A terminally ill 17-year-old has become the first minor to die of euthanasia in Belgium, the French news agency AFP reported Sept. 18.
Belgium lifted age restrictions on euthanasia in 2014, becoming the first country in the world to allow terminally-ill children of any age to choose death, as long as certain conditions are met.
Neither the teen’s identity nor medical condition prior to the procedure were disclosed by Belgium’s federal euthanasia commission charged with considering such requests, AFP reported.
“Fortunately, there are very few children who are considered [for euthanasia] but that does not mean we should refuse them the right to a dignified death,” euthanasia commission chief Wim Distelmans told AFP.
Commission member Jacqueline Herremans confirmed to the AFP that the procedure was conducted in accordance with Belgian law, which requires – among other stipulations – requests from a recipient who is conscious, capable of making rational decisions and suffering from physical instead of only psychological pain.
Belgium is among at least five countries including the Netherlands, Luxembourg, India and Colombia that allow euthanasia, distinguished by the physician dispensing a death-causing agent directly, according to the online resource newhealthguide.org.
Active euthanasia is illegal across the U.S., but physician-assisted suicide, distinguished by patients themselves administering a prescribed lethal medication, is legal in California, Montana, Oregon, Vermont and Washington state. Passive euthanasia, in which patients refuse treatment or require pain management to hasten death, is legal across the U.S., newhealthguide.org said.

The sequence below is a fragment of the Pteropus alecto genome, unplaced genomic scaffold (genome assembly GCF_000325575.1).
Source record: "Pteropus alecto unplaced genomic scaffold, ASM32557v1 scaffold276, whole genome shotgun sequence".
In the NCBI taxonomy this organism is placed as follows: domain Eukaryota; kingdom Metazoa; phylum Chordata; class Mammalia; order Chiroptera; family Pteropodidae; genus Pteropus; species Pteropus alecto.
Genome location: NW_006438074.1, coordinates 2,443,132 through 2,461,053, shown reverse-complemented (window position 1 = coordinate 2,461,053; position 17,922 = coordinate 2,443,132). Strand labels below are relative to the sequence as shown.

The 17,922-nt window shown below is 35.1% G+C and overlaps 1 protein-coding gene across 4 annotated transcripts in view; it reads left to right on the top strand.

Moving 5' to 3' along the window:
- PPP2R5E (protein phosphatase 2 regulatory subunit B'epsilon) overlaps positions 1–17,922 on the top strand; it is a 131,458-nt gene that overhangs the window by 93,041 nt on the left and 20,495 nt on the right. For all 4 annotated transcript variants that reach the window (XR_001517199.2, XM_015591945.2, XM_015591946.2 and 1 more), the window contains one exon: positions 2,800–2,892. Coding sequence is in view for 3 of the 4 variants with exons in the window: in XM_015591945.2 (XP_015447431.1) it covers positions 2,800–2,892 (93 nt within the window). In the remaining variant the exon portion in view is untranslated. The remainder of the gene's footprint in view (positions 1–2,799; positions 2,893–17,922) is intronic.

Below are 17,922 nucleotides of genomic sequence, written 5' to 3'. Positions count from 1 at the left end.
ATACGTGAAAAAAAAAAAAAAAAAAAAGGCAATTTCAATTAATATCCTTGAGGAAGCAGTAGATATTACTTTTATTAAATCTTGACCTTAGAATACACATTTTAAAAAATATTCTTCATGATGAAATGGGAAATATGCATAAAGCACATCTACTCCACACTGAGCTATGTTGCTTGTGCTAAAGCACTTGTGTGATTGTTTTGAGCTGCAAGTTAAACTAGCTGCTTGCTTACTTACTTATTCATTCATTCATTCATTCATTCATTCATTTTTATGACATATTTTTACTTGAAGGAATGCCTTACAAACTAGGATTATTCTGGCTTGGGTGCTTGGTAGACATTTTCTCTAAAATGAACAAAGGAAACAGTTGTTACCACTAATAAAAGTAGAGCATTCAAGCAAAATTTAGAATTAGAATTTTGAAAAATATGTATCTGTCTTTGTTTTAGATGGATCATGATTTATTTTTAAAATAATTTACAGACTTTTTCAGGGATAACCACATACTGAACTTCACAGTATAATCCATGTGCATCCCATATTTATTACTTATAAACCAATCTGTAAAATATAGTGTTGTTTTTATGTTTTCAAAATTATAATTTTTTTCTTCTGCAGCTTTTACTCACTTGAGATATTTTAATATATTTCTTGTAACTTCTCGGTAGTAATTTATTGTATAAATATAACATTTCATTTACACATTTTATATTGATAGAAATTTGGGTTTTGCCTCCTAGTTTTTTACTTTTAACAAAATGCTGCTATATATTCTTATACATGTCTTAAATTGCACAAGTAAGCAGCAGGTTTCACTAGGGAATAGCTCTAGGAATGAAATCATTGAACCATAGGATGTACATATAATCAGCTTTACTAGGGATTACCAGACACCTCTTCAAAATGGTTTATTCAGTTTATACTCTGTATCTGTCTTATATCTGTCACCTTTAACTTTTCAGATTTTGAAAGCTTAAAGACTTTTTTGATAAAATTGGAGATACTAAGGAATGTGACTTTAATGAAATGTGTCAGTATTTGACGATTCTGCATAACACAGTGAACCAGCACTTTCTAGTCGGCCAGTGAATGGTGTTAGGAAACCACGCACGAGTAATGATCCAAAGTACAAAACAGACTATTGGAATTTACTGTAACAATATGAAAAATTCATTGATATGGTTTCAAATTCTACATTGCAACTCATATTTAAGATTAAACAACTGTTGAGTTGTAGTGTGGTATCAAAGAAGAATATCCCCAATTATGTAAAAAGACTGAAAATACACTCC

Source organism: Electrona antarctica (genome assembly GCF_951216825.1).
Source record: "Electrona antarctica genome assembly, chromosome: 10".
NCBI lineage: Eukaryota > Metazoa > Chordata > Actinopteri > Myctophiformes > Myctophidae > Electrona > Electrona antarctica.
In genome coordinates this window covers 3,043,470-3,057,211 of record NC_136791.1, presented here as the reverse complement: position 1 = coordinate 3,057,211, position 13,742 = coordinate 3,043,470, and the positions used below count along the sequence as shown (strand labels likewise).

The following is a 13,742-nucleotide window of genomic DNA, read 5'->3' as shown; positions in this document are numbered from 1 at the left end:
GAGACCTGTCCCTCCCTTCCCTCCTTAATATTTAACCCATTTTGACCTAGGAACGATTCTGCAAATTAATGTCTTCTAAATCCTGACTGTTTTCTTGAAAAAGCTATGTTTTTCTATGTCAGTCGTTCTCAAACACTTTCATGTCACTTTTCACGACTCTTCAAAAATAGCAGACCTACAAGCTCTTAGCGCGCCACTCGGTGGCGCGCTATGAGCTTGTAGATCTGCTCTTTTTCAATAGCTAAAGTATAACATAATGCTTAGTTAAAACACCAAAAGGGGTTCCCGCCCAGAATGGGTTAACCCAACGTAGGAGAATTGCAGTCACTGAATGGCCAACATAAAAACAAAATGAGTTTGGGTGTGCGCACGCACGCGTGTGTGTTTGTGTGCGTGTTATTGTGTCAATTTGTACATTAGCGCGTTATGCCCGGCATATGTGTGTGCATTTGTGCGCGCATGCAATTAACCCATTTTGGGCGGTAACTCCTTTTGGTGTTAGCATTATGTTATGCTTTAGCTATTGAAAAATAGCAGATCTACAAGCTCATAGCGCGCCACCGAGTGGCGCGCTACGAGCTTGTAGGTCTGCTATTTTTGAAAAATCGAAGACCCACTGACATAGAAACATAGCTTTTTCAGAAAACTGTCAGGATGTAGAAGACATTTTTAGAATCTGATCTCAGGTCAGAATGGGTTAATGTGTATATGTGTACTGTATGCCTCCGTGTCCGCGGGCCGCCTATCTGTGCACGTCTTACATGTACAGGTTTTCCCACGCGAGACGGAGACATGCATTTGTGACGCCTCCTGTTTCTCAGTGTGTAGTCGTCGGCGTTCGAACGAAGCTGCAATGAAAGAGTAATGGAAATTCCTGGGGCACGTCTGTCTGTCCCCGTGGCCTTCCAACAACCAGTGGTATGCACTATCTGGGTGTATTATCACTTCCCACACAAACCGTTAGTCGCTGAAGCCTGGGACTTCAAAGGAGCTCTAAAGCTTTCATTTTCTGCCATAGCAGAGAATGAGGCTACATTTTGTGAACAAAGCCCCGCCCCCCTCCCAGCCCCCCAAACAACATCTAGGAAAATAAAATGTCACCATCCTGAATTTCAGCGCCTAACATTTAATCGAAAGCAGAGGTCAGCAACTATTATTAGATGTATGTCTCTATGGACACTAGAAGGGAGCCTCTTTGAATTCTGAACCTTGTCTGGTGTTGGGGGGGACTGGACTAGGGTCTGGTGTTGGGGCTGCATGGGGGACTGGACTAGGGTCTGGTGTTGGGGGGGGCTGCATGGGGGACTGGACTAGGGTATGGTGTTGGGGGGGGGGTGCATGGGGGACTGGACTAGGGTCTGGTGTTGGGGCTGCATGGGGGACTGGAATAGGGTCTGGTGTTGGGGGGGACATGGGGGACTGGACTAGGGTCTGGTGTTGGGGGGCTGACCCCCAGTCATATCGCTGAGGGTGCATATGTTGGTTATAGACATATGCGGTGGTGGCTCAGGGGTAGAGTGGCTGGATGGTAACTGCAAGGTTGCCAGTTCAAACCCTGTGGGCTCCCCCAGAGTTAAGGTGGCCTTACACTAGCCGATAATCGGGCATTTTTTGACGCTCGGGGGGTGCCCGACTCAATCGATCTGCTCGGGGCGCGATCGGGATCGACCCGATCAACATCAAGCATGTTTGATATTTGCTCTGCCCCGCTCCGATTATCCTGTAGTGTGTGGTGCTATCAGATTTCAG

Belgium’s law requires that child recipients of euthanasia be deemed “in a hopeless medical situation of constant and unbearable suffering that cannot be eased and which will cause death in the short term,” AFP said. Requests must be made by the minor, studied by a team of doctors including an independent psychiatrist or psychologist, and approved by a parent.
Other Belgian minors have requested euthanasia but were denied, Herremans told AFP, describing the approval procedure as “very controlled,” “often very long,” and particularly difficult when it concerns minors.
Euthanasia killings totaled more than 2,000 in Belgium last year among all ages, AFP reported.
(EDITOR’S NOTE – Diana Chandler is Baptist Press’ general assignment writer/editor.)